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A comparative laboratory and full-scale study of the near wake structure of a wind turbine

Helmis, C.G., Whale, J., Papadopoulos, K.H., Anderson, C.G., Asimakopolous, D.N. and Skyner, D.J. (1994) A comparative laboratory and full-scale study of the near wake structure of a wind turbine. In: Proceedings of the 5th European Wind Energy Association Conference, 10 - 14 October, Thessaloniki, Greece pp. 465-471.

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The operation of a wind turbine produces a downstream region of reduced wind speed, the so-called wake. The wake constitutes an important factor in determining the siting of turbines in wind farms. The mean wake characteristics, and their relation to the incident wind field and the local topography, are of primary importance for the estimation of available wind energy. The turbulent structure of the wake affects the loading and fatigue of downstream turbine rotors, and dictates the minimum spacing of the machines within a wind fam. In order, then, to achieve satisfactory performance from wind farms, especially in areas of complex terrain, a detailed knowledge of the above wake parameters is required.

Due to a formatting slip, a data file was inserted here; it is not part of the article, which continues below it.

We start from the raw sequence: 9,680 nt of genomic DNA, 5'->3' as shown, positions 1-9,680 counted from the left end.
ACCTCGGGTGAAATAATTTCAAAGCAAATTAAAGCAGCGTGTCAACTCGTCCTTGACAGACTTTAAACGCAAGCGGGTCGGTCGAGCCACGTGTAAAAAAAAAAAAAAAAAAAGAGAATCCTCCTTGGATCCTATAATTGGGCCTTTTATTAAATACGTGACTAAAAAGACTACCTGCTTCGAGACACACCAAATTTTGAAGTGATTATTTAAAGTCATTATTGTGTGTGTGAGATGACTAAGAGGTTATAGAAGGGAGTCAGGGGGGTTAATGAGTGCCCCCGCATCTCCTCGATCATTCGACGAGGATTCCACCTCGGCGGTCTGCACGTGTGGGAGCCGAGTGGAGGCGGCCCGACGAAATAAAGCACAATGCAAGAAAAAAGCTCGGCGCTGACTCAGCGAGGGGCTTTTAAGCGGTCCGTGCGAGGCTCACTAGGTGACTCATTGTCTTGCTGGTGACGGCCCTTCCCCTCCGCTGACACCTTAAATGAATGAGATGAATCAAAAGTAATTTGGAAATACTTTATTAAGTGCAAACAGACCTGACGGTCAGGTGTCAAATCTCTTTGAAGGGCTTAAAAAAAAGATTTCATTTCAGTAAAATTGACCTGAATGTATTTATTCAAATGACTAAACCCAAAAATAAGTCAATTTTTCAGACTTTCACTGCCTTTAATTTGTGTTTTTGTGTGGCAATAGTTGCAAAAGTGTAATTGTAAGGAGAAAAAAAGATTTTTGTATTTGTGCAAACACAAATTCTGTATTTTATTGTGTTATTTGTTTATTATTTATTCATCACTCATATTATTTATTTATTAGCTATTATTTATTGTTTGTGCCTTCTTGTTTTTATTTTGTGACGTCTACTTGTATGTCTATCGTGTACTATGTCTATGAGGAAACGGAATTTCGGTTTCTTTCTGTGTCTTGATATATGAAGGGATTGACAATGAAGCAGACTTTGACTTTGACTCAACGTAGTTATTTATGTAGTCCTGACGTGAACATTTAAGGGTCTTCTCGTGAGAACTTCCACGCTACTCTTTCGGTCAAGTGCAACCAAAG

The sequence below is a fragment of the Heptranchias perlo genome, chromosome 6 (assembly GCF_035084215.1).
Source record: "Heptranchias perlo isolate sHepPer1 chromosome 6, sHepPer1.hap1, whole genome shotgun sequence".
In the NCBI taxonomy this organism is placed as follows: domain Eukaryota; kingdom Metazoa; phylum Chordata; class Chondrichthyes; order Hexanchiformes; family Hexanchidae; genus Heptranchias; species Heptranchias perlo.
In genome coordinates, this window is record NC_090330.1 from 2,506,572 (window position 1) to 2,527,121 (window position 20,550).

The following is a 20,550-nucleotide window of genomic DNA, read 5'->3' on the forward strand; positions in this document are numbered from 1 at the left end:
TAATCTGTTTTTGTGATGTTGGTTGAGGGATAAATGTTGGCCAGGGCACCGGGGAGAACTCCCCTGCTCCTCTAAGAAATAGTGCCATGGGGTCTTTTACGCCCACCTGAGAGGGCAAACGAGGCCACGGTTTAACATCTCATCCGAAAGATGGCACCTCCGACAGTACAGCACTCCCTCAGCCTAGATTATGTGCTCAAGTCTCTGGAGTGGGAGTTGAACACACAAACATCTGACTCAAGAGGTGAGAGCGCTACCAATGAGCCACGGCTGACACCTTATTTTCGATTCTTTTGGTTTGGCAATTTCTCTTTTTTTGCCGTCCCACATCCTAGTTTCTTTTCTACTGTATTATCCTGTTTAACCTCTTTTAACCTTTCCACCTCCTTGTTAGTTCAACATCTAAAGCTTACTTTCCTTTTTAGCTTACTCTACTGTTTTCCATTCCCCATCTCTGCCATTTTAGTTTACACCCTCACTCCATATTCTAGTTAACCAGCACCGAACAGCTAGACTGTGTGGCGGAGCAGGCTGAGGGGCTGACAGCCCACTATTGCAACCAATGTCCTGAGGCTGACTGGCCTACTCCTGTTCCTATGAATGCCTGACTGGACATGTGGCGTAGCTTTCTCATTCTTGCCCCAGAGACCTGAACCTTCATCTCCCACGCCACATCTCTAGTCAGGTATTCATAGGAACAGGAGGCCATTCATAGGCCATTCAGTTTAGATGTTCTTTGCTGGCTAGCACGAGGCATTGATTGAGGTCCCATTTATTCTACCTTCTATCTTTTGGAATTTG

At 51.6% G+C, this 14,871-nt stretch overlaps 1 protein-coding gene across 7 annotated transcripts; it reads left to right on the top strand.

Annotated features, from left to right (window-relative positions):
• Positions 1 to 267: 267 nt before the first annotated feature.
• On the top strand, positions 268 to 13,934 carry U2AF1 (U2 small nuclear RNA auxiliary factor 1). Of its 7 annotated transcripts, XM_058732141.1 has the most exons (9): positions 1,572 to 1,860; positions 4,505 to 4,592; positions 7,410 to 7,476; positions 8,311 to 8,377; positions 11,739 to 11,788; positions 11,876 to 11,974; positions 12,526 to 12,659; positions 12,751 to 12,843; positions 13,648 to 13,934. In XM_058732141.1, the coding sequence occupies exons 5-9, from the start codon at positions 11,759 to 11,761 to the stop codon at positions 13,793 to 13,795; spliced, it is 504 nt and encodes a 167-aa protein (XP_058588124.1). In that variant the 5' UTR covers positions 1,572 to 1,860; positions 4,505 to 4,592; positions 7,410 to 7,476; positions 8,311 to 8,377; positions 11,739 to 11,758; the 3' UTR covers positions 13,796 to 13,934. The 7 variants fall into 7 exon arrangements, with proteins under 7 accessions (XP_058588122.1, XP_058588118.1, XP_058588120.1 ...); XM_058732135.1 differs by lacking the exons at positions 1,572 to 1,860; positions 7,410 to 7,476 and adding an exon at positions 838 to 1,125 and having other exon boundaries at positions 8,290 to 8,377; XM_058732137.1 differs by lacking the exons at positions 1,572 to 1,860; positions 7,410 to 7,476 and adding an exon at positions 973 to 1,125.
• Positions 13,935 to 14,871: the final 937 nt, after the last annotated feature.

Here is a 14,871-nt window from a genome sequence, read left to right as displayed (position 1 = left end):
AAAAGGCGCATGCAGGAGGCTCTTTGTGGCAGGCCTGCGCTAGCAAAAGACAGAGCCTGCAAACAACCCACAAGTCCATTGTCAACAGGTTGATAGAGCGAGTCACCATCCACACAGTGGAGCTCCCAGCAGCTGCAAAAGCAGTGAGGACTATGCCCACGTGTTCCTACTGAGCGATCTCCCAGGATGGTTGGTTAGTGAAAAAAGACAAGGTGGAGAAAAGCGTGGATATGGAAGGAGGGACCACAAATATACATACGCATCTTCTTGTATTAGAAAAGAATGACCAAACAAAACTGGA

The present paper describes a recent investigation into the properties of the wake of a three-bladed wind turbine. Measurements were made on both a full-scale machine, and on a replica model in the laboratory, at approximately 1/100 scale. The full-scale experiments were carried out on the Greek island of Samos, by workers from the University of Athens, and were based on comprehensive anemometry measurements. The small-scale experiments were conducted by a research group at the University of Edinburgh, Scotland, using the relatively new technique of particle image velocimetry (PIV).

A major objective of the work was to assess the validity of small-scale PIV measurements as a tool for investigating full-scale wind turbine phenomena. If successful, there would be significant attractions in using the PIV method, due to its ability to map the velocity in the entire rotor wake at a given instant PIV vector maps may be processed to yield both bulk wake measurements, such as velocity deficits, or data relating to the detailed structure of the wake, e.g. vorticity measurements. In the present campaign, velocity ratios measured 1.1 diameters (D) downstream of the rotor, ie. in the near wake, were compared, using data from full-scale and model scale.

Publication Type: Conference Paper
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